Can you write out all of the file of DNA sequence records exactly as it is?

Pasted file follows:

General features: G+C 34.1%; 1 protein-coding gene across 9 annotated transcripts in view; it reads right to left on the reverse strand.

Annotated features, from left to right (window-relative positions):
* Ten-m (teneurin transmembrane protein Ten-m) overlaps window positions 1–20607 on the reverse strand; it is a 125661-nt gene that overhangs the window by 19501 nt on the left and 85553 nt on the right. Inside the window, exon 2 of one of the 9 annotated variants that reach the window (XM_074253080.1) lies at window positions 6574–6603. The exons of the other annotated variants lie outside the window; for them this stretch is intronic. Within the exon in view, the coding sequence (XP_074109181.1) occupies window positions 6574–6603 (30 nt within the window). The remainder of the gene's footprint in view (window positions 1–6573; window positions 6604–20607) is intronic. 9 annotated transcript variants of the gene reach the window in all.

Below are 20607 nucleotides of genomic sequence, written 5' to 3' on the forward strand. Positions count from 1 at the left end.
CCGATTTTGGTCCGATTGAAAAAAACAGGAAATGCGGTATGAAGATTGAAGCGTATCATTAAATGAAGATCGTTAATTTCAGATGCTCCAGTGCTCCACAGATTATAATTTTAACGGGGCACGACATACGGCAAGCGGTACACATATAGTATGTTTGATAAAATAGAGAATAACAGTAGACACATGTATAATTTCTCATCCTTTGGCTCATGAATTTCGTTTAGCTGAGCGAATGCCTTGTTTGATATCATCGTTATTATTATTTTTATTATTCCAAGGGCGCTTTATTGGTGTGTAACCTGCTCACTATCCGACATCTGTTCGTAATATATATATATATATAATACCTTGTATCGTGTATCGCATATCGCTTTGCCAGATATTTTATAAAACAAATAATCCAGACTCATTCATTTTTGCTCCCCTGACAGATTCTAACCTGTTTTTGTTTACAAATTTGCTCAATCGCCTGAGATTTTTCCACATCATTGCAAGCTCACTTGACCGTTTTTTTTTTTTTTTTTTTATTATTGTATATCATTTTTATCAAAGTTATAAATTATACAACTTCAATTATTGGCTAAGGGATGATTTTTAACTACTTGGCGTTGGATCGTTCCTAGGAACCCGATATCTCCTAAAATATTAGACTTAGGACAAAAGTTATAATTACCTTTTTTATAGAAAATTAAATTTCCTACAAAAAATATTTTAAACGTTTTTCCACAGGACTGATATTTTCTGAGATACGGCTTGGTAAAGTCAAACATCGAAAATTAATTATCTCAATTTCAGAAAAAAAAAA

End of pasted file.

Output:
General features: G+C 34.1%; 1 protein-coding gene across 9 annotated transcripts in view; it reads right to left on the reverse strand.

Annotated features, from left to right (window-relative positions):
* Ten-m (teneurin transmembrane protein Ten-m) overlaps window positions 1–20607 on the reverse strand; it is a 125661-nt gene that overhangs the window by 19501 nt on the left and 85553 nt on the right. Inside the window, exon 2 of one of the 9 annotated variants that reach the window (XM_074253080.1) lies at window positions 6574–6603. The exons of the other annotated variants lie outside the window; for them this stretch is intronic. Within the exon in view, the coding sequence (XP_074109181.1) occupies window positions 6574–6603 (30 nt within the window). The remainder of the gene's footprint in view (window positions 1–6573; window positions 6604–20607) is intronic. 9 annotated transcript variants of the gene reach the window in all.

Below are 20607 nucleotides of genomic sequence, written 5' to 3' on the forward strand. Positions count from 1 at the left end.
CCGATTTTGGTCCGATTGAAAAAAACAGGAAATGCGGTATGAAGATTGAAGCGTATCATTAAATGAAGATCGTTAATTTCAGATGCTCCAGTGCTCCACAGATTATAATTTTAACGGGGCACGACATACGGCAAGCGGTACACATATAGTATGTTTGATAAAATAGAGAATAACAGTAGACACATGTATAATTTCTCATCCTTTGGCTCATGAATTTCGTTTAGCTGAGCGAATGCCTTGTTTGATATCATCGTTATTATTATTTTTATTATTCCAAGGGCGCTTTATTGGTGTGTAACCTGCTCACTATCCGACATCTGTTCGTAATATATATATATATATAATACCTTGTATCGTGTATCGCATATCGCTTTGCCAGATATTTTATAAAACAAATAATCCAGACTCATTCATTTTTGCTCCCCTGACAGATTCTAACCTGTTTTTGTTTACAAATTTGCTCAATCGCCTGAGATTTTTCCACATCATTGCAAGCTCACTTGACCGTTTTTTTTTTTTTTTTTTTATTATTGTATATCATTTTTATCAAAGTTATAAATTATACAACTTCAATTATTGGCTAAGGGATGATTTTTAACTACTTGGCGTTGGATCGTTCCTAGGAACCCGATATCTCCTAAAATATTAGACTTAGGACAAAAGTTATAATTACCTTTTTTATAGAAAATTAAATTTCCTACAAAAAATATTTTAAACGTTTTTCCACAGGACTGATATTTTCTGAGATACGGCTTGGTAAAGTCAAACATCGAAAATTAATTATCTCAATTTCAGAAAAAAAAAA